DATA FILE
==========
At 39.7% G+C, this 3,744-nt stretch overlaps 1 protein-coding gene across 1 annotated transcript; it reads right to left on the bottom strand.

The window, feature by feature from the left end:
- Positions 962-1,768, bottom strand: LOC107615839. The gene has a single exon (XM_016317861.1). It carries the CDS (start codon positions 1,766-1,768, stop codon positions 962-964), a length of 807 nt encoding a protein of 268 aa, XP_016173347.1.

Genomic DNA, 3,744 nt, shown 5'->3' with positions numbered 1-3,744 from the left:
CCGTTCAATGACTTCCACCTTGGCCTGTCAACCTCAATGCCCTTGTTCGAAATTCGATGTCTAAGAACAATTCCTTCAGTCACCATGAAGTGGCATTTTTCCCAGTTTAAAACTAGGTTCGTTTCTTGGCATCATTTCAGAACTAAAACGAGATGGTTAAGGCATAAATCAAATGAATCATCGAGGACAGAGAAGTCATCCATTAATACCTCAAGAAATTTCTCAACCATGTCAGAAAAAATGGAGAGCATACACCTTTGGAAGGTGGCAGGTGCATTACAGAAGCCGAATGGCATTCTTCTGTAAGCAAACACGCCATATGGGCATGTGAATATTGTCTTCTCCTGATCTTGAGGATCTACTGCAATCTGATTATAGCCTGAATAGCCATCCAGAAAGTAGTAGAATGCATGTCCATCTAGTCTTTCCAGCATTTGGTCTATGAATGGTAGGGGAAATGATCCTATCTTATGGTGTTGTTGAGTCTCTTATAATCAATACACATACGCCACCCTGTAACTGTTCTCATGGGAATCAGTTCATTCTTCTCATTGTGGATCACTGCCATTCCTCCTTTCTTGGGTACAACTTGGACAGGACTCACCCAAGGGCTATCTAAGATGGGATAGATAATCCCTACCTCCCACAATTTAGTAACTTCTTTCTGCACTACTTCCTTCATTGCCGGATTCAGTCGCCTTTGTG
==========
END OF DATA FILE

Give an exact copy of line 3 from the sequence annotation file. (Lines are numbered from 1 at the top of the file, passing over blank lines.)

- Positions 962-1,768, bottom strand: LOC107615839. The gene has a single exon (XM_016317861.1). It carries the CDS (start codon positions 1,766-1,768, stop codon positions 962-964), a length of 807 nt encoding a protein of 268 aa, XP_016173347.1.